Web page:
(Pablo Martinez Monsivais/AP)
President-elect Barack Obama and Commerce Secretary-designate New Mexico Gov. Bill
Richardson take part in a news conference in Chicago on Dec. 3, 2008.

Gov. Richardson Out as Secretary of Commerce Nominee

January 04, 2009 02:25 PM
by Emily Coakley
One of President-elect Barack Obama’s cabinet nominees, N.M. Gov. Bill Richardson, has withdrawn, citing potential interference from an investigation in New Mexico.
New Mexico Gov. Bill Richardson, whom President-elect Barack Obama had nominated for Secretary of Commerce, withdrew his name from consideration Sunday, MSNBC reported.

Richardson’s reasons for withdrawing are connected to a “pending investigation into a company that has done business with his state,” MSNBC reported.

In a statement, Richardson said: “Let me say unequivocally that I and my Administration have acted properly in all matters and that this investigation will bear out that fact. But I have concluded that the ongoing investigation also would have forced an untenable delay in the confirmation process.”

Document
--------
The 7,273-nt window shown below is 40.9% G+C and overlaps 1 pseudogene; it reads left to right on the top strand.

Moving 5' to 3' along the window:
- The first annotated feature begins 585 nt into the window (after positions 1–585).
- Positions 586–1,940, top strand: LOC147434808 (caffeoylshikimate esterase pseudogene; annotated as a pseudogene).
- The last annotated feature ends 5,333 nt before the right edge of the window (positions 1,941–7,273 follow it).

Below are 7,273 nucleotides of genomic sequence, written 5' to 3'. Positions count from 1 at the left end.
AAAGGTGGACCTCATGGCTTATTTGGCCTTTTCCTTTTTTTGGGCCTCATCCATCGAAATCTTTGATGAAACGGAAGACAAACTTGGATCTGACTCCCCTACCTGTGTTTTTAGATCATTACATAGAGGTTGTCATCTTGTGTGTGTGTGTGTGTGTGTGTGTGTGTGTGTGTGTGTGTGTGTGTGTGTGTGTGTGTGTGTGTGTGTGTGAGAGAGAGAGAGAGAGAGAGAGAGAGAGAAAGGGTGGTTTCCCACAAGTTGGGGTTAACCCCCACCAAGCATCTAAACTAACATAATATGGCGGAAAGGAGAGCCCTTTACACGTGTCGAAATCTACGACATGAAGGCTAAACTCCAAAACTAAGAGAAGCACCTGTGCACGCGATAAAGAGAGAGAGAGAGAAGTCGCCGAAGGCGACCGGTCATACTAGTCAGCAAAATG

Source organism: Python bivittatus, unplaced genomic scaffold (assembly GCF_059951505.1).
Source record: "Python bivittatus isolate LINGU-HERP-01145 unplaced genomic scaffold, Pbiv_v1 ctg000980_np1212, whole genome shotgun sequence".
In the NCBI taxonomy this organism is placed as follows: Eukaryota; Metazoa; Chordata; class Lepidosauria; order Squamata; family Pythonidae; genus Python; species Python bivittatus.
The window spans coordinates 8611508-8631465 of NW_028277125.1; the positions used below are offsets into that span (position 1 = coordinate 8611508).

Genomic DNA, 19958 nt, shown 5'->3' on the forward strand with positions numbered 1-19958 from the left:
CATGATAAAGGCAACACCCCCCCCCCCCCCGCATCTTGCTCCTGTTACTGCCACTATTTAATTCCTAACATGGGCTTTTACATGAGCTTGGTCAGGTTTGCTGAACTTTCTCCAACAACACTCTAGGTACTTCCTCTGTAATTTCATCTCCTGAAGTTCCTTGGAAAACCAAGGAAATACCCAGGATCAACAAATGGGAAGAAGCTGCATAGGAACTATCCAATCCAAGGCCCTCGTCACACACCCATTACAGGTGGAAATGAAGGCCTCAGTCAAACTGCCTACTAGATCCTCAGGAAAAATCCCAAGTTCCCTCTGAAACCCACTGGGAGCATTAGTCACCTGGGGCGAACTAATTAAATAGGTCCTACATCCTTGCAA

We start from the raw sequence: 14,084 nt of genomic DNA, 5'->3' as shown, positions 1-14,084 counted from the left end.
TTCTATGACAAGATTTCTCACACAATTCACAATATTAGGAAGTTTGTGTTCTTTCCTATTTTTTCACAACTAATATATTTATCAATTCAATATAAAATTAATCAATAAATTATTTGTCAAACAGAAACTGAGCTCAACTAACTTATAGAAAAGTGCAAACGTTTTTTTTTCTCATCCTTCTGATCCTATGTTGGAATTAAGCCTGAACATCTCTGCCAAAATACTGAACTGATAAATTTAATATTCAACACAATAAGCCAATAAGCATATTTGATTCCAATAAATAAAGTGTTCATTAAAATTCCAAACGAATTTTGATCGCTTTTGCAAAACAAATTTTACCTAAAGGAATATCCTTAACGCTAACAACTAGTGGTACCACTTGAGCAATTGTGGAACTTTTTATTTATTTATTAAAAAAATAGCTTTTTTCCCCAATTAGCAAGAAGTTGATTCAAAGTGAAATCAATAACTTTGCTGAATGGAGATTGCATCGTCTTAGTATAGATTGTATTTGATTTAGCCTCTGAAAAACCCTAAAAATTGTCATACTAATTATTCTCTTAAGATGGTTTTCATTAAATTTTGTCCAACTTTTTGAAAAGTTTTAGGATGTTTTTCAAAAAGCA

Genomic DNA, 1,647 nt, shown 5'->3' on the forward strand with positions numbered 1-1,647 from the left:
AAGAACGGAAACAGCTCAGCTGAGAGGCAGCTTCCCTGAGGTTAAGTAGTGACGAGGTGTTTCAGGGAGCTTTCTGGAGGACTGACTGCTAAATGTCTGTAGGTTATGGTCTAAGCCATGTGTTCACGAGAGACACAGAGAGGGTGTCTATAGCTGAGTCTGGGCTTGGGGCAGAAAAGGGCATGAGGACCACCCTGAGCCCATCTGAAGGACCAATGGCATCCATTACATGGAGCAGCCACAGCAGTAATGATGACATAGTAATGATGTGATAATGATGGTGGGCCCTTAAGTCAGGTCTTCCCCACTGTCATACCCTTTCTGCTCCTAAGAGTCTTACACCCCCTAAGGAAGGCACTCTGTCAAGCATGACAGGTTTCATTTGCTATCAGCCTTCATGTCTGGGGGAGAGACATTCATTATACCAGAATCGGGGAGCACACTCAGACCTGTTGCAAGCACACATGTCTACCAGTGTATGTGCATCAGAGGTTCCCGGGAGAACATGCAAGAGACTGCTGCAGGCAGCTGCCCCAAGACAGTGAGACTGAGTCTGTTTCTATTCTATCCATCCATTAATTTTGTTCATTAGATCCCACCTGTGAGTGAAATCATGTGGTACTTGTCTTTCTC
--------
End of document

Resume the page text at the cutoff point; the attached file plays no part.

Fox News reported that the aim of the investigation is to determine whether Richardson “exchanged government contracts for campaign contributions.”

Richardson, who is serving his second term as governor, was among the field of potential Democratic presidential candidates. He also served as President Bill Clinton’s Secretary of Energy and then as ambassador to the United Nations.

His withdrawal may parly fulfill a prediction by Democratic strategist James Carville, who said that 2009 would bring more scandals to Democrats.

“With two big Democratic elections in a row, Democrats now hold a larger majority—340 U.S. representatives, senators and governors. Simple math and history point to the fact that the more elected officials a party has in office, the more likely its politicians will get caught up in some sort of scandal,” Newsmax quoted Carville as saying to CNN.

The office Richardson was nominated for, Secretary of Commerce, is no stranger to problems. Many have criticized past Commerce picks as being an incoming president’s top fundraiser, and some have tried to get rid of the department altogether, The New York Times reported.

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